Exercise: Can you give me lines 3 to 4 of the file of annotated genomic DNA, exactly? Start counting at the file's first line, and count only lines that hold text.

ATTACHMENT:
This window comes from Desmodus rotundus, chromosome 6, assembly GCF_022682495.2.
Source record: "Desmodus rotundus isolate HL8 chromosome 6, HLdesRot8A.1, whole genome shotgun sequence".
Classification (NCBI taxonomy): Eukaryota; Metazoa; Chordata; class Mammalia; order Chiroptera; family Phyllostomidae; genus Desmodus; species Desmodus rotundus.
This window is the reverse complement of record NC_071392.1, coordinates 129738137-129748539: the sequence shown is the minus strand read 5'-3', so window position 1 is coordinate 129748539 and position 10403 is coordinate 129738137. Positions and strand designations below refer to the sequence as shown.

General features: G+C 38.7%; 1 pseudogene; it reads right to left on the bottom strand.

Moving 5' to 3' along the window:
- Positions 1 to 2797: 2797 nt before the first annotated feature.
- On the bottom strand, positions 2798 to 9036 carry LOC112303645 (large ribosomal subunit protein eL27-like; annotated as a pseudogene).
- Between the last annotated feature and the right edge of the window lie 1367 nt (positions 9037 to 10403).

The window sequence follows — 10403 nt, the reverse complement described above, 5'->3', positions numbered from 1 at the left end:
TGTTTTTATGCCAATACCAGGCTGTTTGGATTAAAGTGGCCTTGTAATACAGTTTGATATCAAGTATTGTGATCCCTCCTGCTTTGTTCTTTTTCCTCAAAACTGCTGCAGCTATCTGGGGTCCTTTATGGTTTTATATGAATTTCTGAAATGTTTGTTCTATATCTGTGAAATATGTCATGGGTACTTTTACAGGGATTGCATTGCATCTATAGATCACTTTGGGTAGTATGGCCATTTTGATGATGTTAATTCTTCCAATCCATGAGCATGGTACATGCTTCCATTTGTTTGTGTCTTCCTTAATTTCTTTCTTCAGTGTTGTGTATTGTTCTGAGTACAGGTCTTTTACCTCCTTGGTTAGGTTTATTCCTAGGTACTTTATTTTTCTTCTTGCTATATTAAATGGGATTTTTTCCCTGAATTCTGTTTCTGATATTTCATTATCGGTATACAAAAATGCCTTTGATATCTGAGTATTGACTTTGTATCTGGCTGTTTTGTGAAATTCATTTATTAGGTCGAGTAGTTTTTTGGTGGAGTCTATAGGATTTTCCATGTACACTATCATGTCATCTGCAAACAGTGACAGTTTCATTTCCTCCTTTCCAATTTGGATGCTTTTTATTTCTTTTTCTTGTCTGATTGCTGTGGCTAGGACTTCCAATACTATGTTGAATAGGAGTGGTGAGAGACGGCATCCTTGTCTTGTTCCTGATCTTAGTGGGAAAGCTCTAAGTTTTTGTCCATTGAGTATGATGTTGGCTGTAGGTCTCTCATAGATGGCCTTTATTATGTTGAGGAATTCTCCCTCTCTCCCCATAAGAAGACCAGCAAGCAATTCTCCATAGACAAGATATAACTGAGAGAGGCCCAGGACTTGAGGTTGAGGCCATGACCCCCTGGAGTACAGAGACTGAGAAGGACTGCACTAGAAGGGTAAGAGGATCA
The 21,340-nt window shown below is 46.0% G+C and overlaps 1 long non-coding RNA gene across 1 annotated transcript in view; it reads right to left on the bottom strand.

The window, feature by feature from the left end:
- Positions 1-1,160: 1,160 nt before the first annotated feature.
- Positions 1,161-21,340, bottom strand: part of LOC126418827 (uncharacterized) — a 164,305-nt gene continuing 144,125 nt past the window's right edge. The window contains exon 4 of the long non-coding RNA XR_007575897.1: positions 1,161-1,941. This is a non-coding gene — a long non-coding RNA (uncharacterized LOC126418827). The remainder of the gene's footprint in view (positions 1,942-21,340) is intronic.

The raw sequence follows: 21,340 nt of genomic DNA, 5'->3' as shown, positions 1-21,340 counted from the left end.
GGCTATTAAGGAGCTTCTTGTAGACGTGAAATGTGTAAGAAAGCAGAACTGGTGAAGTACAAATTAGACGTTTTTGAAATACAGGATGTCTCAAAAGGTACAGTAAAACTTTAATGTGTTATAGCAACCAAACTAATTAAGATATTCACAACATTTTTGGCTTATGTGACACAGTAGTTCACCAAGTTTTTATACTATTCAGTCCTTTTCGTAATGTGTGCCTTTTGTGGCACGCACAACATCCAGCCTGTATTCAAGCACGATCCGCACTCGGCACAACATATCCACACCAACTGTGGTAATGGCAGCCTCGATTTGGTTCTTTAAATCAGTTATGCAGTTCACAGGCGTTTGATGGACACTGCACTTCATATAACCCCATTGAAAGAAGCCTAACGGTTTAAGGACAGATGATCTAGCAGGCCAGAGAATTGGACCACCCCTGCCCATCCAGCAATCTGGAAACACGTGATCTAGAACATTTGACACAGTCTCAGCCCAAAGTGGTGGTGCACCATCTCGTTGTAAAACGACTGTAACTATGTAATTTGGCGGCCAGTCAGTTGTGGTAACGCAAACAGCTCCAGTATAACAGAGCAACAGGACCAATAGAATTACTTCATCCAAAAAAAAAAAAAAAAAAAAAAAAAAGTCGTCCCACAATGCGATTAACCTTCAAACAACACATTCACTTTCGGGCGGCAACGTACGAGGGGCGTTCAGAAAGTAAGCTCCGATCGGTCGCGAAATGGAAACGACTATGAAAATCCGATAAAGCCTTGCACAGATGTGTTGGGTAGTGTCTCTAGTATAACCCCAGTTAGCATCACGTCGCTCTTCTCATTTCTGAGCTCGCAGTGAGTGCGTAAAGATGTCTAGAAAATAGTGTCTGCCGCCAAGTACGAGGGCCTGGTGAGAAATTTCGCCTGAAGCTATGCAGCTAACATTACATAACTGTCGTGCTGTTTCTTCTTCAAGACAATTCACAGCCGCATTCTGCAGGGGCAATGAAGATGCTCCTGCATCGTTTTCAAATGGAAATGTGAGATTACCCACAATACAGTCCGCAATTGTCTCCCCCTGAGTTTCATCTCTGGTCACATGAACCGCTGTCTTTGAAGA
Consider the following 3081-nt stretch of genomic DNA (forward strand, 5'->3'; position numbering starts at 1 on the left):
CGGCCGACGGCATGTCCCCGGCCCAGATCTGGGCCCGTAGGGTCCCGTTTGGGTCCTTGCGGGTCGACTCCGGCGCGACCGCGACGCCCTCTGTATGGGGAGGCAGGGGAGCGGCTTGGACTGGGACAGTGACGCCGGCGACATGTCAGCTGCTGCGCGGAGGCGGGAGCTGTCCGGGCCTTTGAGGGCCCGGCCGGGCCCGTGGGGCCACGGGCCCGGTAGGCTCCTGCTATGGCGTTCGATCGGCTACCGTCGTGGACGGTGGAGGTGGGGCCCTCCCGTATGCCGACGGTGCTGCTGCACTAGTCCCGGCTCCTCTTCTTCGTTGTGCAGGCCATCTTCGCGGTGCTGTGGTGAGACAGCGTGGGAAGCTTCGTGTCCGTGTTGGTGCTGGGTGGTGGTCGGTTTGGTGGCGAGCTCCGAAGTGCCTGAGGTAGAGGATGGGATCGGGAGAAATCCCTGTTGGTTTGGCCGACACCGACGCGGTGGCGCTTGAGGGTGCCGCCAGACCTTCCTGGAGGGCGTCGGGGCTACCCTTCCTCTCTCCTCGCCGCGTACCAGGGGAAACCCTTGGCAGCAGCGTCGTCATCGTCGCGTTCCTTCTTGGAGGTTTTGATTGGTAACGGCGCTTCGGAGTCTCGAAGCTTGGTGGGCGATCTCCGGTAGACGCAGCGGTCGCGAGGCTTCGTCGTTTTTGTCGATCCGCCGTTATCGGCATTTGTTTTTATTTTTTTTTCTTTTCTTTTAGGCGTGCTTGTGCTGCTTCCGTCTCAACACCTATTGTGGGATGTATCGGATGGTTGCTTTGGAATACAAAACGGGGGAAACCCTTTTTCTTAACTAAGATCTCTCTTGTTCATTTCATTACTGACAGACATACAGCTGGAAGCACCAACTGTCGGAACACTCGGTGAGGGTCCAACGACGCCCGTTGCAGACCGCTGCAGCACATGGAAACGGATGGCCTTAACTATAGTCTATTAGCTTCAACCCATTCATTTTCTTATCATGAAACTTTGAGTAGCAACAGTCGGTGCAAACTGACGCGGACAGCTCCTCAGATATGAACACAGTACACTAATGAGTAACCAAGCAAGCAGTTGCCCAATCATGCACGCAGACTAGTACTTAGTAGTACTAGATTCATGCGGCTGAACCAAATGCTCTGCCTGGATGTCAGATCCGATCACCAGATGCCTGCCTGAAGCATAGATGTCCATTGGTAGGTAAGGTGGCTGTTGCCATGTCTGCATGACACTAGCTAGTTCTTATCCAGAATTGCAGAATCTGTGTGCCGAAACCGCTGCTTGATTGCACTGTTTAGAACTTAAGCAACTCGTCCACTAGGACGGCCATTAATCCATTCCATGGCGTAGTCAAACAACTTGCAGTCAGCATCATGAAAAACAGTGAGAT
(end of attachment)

Classification (NCBI taxonomy): Eukaryota; Metazoa; Chordata; class Mammalia; order Chiroptera; family Phyllostomidae; genus Desmodus; species Desmodus rotundus.
This window is the reverse complement of record NC_071392.1, coordinates 129738137-129748539: the sequence shown is the minus strand read 5'-3', so window position 1 is coordinate 129748539 and position 10403 is coordinate 129738137. Positions and strand designations below refer to the sequence as shown.